Volunteers in India planted more than 66 million trees in just 12 hours in a record-breaking environmental drive.
About 1.5 million people were involved in the huge plantation campaign, in which saplings were placed along the Narmada river in the state of Madhya Pradesh throughout Sunday.
India committed under the Paris Agreement to increasing its forests by five million hectares before 2030 to combat climate change.
Last year volunteers in Uttar Pradesh state set a world record by planting more than 50 million trees in one day.
Observers from Guinness World Records also monitored Sunday’s plantation and are expected to confirm in the coming weeks that the effort set a new high.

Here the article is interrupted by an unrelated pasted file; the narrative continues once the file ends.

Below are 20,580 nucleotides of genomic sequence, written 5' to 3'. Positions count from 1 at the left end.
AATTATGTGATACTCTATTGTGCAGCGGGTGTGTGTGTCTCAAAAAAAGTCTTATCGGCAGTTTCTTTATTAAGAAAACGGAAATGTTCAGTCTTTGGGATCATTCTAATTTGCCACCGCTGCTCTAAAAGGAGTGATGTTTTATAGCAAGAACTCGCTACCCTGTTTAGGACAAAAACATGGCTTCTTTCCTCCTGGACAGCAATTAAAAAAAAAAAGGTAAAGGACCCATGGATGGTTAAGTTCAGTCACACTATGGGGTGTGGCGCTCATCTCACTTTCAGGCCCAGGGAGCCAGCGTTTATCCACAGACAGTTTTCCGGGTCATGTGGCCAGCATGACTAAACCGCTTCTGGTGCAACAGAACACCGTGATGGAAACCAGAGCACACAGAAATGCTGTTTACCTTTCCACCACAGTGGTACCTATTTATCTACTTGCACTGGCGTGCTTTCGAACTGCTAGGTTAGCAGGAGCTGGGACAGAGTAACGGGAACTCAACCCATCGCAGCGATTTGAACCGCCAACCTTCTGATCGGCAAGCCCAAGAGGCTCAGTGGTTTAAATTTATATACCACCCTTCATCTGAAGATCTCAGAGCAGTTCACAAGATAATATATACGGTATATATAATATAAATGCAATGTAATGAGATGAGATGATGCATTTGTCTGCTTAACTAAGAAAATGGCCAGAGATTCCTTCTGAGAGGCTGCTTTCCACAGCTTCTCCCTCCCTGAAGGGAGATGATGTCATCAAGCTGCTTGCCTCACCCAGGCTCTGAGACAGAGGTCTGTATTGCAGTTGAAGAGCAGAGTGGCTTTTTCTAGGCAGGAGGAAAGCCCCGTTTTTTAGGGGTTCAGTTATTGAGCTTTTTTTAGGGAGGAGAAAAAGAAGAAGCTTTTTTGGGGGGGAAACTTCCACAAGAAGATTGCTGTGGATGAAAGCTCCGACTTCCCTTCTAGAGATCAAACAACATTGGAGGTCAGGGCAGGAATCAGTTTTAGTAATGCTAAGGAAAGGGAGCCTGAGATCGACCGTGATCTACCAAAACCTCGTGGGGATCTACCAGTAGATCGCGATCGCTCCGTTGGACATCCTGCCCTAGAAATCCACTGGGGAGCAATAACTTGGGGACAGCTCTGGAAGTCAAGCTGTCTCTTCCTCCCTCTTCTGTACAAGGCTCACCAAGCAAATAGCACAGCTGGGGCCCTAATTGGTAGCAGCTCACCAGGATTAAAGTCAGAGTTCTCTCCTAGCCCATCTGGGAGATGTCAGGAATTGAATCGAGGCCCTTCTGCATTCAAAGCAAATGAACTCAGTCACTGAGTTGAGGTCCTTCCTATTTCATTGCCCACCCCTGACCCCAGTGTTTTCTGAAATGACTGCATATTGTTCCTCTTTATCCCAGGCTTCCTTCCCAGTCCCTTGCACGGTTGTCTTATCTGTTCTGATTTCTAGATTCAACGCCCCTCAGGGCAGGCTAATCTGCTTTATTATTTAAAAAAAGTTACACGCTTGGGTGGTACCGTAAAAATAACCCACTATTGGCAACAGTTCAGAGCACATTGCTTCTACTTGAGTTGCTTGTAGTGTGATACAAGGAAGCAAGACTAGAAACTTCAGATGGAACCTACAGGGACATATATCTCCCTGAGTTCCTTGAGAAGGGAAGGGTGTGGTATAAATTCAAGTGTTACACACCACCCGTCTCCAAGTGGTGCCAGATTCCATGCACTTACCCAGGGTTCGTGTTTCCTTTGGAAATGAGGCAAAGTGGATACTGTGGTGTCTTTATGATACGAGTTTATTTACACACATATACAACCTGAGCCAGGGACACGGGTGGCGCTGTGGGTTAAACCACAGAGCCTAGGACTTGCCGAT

The campaign was organised by the Madhya Pradesh government, with 24 distracts of the Narmada river basin chosen as planting sites to increase the saplings’ chances of survival. Volunteers planted more than 20 different species of trees.
Shivraj Singh Chouhan, the state’s chief minister, described the efforts as a “historic day”.
He said volunteers including children and the elderly had planted 66.3 million saplings between 7am and 7pm, adding in a tweet: “By planting trees we are not only serving Madhya Pradesh but the world at large.”
India is the world’s third largest generator of carbon emissions. Prime Minister Narendra Modi last month reaffirmed his country’s commitment to the Paris climate accord after the US withdrew from the deal.
“The protection of the environment and the mother planet is an article of faith,” he said at a joint press conference with French President Emmanuel Macron.
Join our commenting forum
Join thought-provoking conversations, follow other Independent readers and see their replies